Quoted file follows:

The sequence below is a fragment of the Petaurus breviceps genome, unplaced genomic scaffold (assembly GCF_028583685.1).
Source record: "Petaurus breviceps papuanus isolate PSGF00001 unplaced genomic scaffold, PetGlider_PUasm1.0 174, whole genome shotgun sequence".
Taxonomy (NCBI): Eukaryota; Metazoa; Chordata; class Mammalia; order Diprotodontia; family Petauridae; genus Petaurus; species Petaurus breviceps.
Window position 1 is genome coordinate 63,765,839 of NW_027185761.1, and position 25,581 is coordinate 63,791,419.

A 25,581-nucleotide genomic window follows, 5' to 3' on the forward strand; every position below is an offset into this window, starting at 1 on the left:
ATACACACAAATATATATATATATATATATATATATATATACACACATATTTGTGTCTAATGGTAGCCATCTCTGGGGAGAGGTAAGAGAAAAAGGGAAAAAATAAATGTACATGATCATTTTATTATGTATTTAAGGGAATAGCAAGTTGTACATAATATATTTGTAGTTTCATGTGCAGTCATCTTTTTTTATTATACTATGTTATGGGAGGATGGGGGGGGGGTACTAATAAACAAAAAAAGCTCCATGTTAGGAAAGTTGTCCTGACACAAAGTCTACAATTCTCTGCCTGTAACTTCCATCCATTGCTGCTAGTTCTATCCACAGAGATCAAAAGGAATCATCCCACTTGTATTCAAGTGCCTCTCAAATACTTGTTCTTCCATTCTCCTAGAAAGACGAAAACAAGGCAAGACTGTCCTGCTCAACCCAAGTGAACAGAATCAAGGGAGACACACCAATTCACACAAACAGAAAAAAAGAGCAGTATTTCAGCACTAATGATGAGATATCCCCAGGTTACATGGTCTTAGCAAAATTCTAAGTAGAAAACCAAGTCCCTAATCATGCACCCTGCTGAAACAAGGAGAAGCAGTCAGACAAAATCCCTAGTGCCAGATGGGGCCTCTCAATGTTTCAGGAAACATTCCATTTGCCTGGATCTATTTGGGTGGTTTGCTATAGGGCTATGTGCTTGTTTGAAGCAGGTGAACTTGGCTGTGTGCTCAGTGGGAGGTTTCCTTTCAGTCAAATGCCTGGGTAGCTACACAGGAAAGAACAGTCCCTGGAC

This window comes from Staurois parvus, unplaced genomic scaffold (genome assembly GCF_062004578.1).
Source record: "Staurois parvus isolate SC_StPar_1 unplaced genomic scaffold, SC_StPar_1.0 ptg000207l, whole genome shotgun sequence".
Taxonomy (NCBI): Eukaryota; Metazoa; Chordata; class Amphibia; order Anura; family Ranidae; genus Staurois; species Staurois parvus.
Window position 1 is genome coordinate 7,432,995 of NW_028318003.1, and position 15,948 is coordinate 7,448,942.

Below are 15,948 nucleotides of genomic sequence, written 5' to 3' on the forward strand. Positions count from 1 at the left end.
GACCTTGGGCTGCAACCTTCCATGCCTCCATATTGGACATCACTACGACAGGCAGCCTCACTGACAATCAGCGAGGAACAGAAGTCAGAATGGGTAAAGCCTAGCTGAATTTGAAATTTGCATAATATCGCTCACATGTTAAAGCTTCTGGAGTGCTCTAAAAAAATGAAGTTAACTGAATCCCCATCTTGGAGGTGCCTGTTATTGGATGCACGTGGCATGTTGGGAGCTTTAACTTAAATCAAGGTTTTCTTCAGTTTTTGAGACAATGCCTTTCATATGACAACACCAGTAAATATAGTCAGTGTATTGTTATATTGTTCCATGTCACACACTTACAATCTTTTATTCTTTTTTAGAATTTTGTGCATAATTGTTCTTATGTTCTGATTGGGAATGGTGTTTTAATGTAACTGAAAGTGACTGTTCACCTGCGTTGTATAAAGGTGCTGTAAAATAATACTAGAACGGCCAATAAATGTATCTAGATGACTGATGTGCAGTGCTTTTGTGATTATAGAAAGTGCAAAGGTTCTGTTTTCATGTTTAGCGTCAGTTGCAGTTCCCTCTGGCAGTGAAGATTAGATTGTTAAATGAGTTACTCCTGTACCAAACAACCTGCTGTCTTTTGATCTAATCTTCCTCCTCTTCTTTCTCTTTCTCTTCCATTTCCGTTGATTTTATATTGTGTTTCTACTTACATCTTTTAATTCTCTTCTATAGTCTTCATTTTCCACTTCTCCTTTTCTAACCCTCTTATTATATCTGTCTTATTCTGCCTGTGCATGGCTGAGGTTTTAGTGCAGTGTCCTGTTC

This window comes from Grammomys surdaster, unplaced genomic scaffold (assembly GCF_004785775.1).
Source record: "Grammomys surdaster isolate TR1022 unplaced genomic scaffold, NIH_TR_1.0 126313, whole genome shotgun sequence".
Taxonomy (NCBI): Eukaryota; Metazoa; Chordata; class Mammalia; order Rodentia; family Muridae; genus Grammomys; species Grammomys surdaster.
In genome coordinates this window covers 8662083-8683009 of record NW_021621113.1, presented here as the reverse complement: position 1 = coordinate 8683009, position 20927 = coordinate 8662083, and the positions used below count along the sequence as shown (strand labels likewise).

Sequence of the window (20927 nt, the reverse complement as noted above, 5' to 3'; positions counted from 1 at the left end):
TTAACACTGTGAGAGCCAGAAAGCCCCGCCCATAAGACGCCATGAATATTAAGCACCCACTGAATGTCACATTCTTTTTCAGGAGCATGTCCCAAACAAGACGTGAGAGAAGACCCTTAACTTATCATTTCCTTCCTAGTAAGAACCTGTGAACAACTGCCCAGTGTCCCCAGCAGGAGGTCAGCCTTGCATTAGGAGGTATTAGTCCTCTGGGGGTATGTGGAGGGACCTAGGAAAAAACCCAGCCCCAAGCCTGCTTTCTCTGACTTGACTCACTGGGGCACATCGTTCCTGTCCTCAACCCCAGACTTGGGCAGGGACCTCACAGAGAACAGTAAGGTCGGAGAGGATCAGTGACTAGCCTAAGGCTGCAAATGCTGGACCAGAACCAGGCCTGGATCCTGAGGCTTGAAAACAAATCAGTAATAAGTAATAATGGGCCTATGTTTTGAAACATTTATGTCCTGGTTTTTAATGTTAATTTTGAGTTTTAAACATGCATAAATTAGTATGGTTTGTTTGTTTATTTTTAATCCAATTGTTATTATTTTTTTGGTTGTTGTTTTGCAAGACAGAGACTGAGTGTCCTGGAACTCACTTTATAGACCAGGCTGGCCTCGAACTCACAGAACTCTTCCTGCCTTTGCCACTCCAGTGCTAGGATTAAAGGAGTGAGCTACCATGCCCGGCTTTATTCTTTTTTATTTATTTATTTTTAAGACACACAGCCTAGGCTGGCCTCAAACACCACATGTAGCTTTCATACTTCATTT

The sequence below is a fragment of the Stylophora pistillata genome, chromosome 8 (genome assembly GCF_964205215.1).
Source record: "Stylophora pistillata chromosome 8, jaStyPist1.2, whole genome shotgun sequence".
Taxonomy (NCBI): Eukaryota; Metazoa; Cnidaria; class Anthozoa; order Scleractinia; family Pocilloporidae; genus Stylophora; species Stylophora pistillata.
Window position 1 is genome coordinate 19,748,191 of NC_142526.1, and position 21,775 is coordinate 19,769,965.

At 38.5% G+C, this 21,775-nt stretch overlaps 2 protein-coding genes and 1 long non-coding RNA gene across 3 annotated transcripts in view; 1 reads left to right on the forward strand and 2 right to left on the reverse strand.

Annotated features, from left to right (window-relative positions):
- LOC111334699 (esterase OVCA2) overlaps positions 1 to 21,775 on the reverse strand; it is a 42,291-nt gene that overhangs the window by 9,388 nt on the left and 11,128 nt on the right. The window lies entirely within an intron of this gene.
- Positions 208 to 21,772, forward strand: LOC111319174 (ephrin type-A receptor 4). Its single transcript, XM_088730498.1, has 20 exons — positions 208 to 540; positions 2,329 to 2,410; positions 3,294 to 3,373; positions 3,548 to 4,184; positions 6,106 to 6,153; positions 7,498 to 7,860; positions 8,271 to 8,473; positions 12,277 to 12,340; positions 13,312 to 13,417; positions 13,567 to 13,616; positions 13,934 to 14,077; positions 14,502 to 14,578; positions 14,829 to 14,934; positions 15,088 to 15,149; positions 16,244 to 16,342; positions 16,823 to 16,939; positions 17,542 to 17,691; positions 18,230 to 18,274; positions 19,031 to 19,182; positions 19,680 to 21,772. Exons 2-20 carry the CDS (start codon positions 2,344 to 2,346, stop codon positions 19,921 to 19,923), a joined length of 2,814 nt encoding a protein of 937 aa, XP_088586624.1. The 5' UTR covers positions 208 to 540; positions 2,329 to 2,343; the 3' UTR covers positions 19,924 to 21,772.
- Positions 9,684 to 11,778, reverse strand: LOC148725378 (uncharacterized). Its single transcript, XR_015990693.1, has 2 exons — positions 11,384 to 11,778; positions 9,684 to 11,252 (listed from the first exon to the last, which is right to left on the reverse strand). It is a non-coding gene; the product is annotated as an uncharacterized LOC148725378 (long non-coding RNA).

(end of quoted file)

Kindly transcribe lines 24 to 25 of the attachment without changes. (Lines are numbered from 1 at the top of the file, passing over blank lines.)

Annotated features, from left to right (window-relative positions):
- LOC111334699 (esterase OVCA2) overlaps positions 1 to 21,775 on the reverse strand; it is a 42,291-nt gene that overhangs the window by 9,388 nt on the left and 11,128 nt on the right. The window lies entirely within an intron of this gene.